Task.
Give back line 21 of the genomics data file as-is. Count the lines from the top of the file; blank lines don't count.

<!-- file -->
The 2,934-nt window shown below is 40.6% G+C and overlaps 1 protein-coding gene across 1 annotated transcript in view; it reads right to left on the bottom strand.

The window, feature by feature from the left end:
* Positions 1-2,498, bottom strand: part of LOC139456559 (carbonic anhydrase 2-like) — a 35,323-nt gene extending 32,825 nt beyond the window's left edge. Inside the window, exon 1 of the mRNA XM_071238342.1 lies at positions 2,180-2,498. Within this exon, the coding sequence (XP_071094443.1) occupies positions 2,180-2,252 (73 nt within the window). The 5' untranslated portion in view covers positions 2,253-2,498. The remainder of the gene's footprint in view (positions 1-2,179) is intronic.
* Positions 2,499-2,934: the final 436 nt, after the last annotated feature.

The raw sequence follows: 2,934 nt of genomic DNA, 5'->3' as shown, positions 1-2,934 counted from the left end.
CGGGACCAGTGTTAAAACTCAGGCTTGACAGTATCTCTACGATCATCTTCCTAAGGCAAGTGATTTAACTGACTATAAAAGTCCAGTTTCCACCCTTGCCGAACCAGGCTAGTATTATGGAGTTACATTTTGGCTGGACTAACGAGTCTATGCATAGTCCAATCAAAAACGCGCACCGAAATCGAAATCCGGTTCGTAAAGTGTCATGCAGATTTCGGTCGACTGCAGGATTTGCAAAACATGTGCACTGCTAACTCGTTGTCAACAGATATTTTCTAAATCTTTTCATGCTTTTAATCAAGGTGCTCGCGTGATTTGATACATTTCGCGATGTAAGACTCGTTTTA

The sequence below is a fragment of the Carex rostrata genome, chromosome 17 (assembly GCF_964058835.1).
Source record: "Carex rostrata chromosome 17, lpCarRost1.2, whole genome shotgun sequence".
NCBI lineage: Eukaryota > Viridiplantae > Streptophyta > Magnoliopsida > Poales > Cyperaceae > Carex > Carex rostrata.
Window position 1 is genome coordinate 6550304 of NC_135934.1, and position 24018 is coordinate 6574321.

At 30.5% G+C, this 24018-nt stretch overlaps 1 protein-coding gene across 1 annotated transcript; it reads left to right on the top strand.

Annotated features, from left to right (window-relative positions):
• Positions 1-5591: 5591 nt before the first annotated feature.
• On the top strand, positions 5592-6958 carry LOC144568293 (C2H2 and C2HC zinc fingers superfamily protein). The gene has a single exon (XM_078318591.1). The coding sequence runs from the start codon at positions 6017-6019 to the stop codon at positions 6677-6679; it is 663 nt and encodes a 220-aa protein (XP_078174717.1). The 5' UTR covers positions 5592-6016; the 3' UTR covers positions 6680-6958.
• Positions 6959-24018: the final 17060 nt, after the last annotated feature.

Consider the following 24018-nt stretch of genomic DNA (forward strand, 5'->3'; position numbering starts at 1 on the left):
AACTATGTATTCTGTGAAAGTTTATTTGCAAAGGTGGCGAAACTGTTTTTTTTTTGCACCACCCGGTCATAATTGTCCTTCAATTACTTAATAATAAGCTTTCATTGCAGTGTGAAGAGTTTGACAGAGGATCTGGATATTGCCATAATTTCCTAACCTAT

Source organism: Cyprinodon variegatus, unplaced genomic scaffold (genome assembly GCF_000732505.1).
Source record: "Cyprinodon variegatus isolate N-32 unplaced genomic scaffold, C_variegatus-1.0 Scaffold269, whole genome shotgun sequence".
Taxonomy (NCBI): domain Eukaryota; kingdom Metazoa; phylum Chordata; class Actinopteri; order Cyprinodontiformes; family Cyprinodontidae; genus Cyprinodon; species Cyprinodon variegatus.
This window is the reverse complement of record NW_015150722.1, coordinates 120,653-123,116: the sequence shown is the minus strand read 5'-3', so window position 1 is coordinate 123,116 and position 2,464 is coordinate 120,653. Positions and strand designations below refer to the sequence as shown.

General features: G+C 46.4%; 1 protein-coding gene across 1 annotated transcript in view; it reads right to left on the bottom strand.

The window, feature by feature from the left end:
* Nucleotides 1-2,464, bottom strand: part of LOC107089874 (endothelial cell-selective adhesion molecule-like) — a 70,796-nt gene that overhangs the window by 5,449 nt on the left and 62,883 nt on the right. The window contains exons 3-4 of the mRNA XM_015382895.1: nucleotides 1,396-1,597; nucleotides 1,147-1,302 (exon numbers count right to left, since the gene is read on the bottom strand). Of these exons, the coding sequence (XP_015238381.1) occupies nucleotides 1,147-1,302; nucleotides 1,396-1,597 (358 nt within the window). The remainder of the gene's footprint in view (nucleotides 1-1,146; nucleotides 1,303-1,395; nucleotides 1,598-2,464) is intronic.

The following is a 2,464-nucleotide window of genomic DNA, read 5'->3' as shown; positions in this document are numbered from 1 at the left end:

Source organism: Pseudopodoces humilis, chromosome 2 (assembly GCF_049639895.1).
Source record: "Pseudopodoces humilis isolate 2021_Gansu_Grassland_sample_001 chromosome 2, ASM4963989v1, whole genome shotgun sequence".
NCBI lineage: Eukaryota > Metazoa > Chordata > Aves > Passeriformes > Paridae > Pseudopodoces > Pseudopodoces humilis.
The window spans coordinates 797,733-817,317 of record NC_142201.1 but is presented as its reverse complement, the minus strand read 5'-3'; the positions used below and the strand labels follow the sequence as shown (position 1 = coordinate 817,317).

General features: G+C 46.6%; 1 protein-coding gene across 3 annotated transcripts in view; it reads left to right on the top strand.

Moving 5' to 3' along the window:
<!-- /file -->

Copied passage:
This window is the reverse complement of record NW_015150722.1, coordinates 120,653-123,116: the sequence shown is the minus strand read 5'-3', so window position 1 is coordinate 123,116 and position 2,464 is coordinate 120,653. Positions and strand designations below refer to the sequence as shown.